I love markets. The vibe, the food, everything. The atmosphere is always electric and there’s some exciting local cuisines to try. The only bad thing is my stomach has its limits and I can only eat so much!
Similar to my Singapore holiday late last year, here are some of the market eats I sampled while in Kuala Lumpur recently on my mid-winter getaway.
Kuala Lumpur’s Petaling Street is well known with both locals and tourists visiting Malaysia’s capital city. Known as a flea market, or Chinatown, this is the place to be in the later hours of the day and into the night.
Stalls are set up throughout the street, stands filled with good quality fake handbags, wallets, shoes, belts and DVDs. There’s people sitting on plastic stools getting tattooed (real and fake), and pushy vendors trying to entice you into looking at what they have on offer.
The food is definitely the highlight for me in Chinatown though. But where to start? There’s too many choices really – too many incredible scents drawing me in. As lovers of satay, Jeremy and I naturally found ourselves drawn to a stall where they have a smorgasbord of meats to choose to have grilled just for you.
We scan the selections of skewers available to choose from – a choice hard to make because the variety is fantastic! We pick a selection to share (they only cost a couple RM each!) and then take a seat behind the stand for them to be cooked for us.
As we sit down, one of the stand workers approaches us straight away to ask if we’re interested in any drinks. While a beer is tempting, we decide to share a fresh starfruit juice instead. A fruit that only tastes good in Asia – no matter how many times I try it in Perth, it’s never up to scratch.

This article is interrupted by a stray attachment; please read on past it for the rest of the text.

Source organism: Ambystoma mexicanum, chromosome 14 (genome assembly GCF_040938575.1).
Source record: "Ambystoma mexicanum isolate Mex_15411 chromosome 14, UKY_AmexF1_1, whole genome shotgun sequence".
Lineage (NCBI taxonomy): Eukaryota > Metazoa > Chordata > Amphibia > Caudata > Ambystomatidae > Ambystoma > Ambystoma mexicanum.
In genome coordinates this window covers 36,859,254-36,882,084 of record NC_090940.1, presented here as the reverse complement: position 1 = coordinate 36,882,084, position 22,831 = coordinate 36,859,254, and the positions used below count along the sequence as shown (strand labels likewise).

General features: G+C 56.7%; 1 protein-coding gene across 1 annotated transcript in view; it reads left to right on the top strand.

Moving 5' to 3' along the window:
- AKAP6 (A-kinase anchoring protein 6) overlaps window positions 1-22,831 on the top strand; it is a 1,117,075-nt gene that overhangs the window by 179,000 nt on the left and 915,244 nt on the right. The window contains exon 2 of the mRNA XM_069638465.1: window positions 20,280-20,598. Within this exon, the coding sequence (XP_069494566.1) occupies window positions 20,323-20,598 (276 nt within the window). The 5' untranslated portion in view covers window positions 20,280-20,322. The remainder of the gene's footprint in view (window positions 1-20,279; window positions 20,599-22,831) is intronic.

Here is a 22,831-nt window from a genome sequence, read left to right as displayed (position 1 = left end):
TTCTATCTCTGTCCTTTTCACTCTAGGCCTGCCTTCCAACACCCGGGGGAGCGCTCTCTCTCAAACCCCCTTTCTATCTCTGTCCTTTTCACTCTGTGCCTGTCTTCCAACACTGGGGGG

We pick two squid skewers, a pepper duck, pork and satay chicken (yes I was craving pork so bad since it’s not a common meat in Malaysia due to the large number of muslims). By far, the best is the pork (fourth from the left) which is fatty and melts in your mouth. It’s so flavoursome and sweet.
The squid is fantastic – lightly battered and covered in chilli powder. The squid is tender and just slightly chewy, it’s really really good.
My least favourite is the duck which is a massive shame for me because I am a huge duck feaster. Unfortunately this one is too peppery for my liking and a little tough. It’s a rare day when I can say I like chicken better, but this satay chicken was really tender and full of satay goodness.
Nearby you can access bowls of my all time favourite Congee which comes laden with youtiao (fried bread), spring onions and boiled peanuts. It’s different to the Hong Kong style of congee which has a more fragrant depth of flavour from the stock used when softening the rice but this still does the job. It’s hearty and satisfying and offers a real sense of comfort to me.
My final snack for our market browsing in Chinatown is a Pandan Crepe which is a cross between a savoury and sweet dish. It’s a crisp crepe like outer with a glutinous pandan filling doused with crushed peanuts.
It tastes damn good; soft and sticky on the inside and crunchy on the outside. I feel like it sticks to my throat as I swallow each bite but the aftertaste is sugary and delicious. It’s a great way to finish up our eating experience here in these markets.
Imbi Road Markets
Underneath Fahrenheit 88 shopping centre is an old, renowned market known as Imbi Road. It’s underground and boasts stalls that offer Chinese style cooking that have been there (on Imbi Road) since as far back as 1927!
From Imbi Road’s Original Pork Noodle stand (originated in 1935 I believe), Jeremy and I ordered our breakfast one morning, both opting for dried pork noodles. They come out freshly made, steaming hot and covered in a light soy sauce with slices of pork sausage plus a side bowl of soup with pork balls and spring onions.